Litter Boxes for Senior or Disabled Rabbits
All of the previously mentioned litter box options assume that the rabbit can jump over the sides easily. That is not always the case. Senior or disabled rabbits might need a litter box that can be entered without having to jump. Unfortunately, the options are limited. Even a search for “senior” or “geriatric” litter boxes for rabbits/cats won’t bring much of a result. There are trays meant for potting or protecting surfaces that will do the trick, though! Our Bailey has issues with her hind legs and required a special litter box. We chose the potting tray by Argee and it works well.
Both pine and cedar are not recommended as suitable bedding, because they are connected with respiratory issues and liver damage in small animals. Unfortunately, they are still widely available, though. Aspen shavings are okay to use. The benefits of all three is that they are cheap, available in almost any grocery store, and absorbent. The disadvantages are that the shavings do very little to control the odor of urine and often stick to the rabbit’s fur only to be tracked all over the house. They quickly turn into a wet mess and need to be replaced often.
Carefresh is the most known brand of bedding made from “all natural cellulose fibers”. It’s generally brown, but comes in other colors as well. It’s very absorbent, safe for small animals, controls odor well, and doesn’t stick to fur. Unfortunately, it is also rather expensive and only available in pet stores. There are cheaper knock-off brands available, for example Critter Care Natural at Walmart. We also like the National Geographic brand. Carefresh has recently changed their formula to include baking soda, which can be harmful to rabbits and smells bad, too. Hopefully, they will re-think their decision in the future.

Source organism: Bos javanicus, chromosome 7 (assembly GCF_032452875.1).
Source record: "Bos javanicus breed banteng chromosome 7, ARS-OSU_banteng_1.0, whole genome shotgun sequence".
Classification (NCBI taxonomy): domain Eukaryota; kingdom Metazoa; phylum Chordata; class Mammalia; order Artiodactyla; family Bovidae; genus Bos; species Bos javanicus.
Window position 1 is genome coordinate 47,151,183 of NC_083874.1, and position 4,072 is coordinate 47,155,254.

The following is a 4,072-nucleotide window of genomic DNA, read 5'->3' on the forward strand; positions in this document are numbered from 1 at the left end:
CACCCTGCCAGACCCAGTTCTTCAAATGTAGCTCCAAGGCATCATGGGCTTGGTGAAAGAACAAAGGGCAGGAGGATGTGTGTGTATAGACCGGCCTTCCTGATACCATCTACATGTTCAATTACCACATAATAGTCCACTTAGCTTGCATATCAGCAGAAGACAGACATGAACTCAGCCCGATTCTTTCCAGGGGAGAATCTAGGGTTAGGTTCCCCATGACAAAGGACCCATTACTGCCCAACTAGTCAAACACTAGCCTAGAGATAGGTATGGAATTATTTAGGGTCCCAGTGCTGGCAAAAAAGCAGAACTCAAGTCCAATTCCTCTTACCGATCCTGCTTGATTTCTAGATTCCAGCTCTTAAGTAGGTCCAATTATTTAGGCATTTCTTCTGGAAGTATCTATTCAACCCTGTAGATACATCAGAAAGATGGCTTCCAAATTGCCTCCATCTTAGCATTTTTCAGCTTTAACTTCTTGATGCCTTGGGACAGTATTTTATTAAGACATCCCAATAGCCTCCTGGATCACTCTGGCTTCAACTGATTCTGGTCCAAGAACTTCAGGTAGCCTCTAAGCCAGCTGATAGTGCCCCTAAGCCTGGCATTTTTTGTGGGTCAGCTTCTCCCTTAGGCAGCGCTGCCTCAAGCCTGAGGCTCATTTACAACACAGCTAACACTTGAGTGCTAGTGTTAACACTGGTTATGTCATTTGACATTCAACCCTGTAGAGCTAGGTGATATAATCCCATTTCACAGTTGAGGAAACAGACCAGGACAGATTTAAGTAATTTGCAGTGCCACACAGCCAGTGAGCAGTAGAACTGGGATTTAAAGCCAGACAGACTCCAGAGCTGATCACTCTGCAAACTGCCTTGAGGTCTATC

Using newspaper or shredded paper in a rabbit’s litter box is a cheap option that works well for some people. If the rabbit eats the paper, blockage can occur which can be fatal and/or expensive to treat. Paper doesn’t control odors well and needs to be replaced frequently.
Yesterday’s News/Paper Pellets
Yesterday’s News is an all “natural, non-toxic, virtually dust-free, and highly absorbent, so they make great bedding material” for rabbits. The good thing is, it’s available in most grocery stores in the cat section. It can also be composted. We have not used this product before, but heard that it doesn’t control odors as well as Carefresh and that it can be difficult to scoop out only the soiled parts.
Wood Stove Pellets
Hardwood Stove Pellets that do not contain chemicals (such as accelerants that speed up the process of lighting them) are a safe option for rabbits. They are cheap, available in home improvement stores and grocery stores (especially during the winter months), and absorb odors and fluids well.
Cat Litter/Clumping Litter
Cat Litter is not recommended for rabbits. If ingested, it clumps up inside the digestive system and can be fatal. Also, it smells terrible anyway (but maybe that’s just our personal opinion).
Corn Cob Litter
While corn cob litter absorbs urine well enough, it is small, lightweight, and will be tracked all over the house. Having small, hard pieces of corn everywhere has turned us against it pretty much immediately. Also, some vets recommend not to use this kind of litter, because it may cause blockage when ingested.
Clay litter is not recommended for rabbits. It’s very dusty and can cause respiratory issues. Ingesting it could also be fatal.
We hope this article helps you make a good selection for you and your rabbit. And if you were wondering what we use, here you go. The first picture shows our old set-up when we only had Bunny. We had Critter Care bedding (without baking soda) and added Timothy hay to one side of the litter box. Bunny only peed/pooped in the one spot and we added a handful of bedding to that spot once or twice a day, so he didn’t have to sit in it. We cleaned the box every 5-6 days completely. The second picture shows our current set-up. Bailey can’t jump, so we now have a potting tray. An old baby gate serves as a temporary holder for the hay rack, but once we move again there will be a more permanent solution. The tray is lined with a washable pee pad to prevent the bunnies from slipping. We used to add Critter Care on top, but since they changed their formula we have switched to plain National Geographic litter. The tray is big enough for both bunnies at once, which is nice.